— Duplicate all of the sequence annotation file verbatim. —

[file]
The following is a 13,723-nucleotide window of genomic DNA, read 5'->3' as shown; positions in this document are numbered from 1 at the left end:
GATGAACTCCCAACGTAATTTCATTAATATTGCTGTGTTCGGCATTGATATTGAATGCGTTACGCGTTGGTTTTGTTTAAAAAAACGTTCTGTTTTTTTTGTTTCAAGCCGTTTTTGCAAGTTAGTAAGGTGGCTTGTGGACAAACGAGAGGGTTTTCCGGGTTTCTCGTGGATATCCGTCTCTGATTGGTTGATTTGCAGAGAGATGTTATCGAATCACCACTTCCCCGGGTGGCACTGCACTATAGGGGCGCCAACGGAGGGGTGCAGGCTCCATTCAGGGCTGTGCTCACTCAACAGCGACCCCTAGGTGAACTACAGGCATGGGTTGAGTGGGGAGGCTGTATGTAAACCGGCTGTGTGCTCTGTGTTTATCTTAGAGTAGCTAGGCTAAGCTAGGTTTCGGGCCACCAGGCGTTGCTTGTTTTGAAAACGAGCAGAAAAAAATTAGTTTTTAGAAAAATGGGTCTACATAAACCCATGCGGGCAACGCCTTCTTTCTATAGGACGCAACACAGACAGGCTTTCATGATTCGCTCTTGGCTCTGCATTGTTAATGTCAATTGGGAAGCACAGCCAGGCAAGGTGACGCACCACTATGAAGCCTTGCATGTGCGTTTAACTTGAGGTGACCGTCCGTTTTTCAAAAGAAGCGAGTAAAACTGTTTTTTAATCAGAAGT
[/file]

The following is a 13,723-nucleotide window of genomic DNA, read 5'->3' as shown; positions in this document are numbered from 1 at the left end:
GATGAACTCCCAACGTAATTTCATTAATATTGCTGTGTTCGGCATTGATATTGAATGCGTTACGCGTTGGTTTTGTTTAAAAAAACGTTCTGTTTTTTTTGTTTCAAGCCGTTTTTGCAAGTTAGTAAGGTGGCTTGTGGACAAACGAGAGGGTTTTCCGGGTTTCTCGTGGATATCCGTCTCTGATTGGTTGATTTGCAGAGAGATGTTATCGAATCACCACTTCCCCGGGTGGCACTGCACTATAGGGGCGCCAACGGAGGGGTGCAGGCTCCATTCAGGGCTGTGCTCACTCAACAGCGACCCCTAGGTGAACTACAGGCATGGGTTGAGTGGGGAGGCTGTATGTAAACCGGCTGTGTGCTCTGTGTTTATCTTAGAGTAGCTAGGCTAAGCTAGGTTTCGGGCCACCAGGCGTTGCTTGTTTTGAAAACGAGCAGAAAAAAATTAGTTTTTAGAAAAATGGGTCTACATAAACCCATGCGGGCAACGCCTTCTTTCTATAGGACGCAACACAGACAGGCTTTCATGATTCGCTCTTGGCTCTGCATTGTTAATGTCAATTGGGAAGCACAGCCAGGCAAGGTGACGCACCACTATGAAGCCTTGCATGTGCGTTTAACTTGAGGTGACCGTCCGTTTTTCAAAAGAAGCGAGTAAAACTGTTTTTTAATCAGAAGT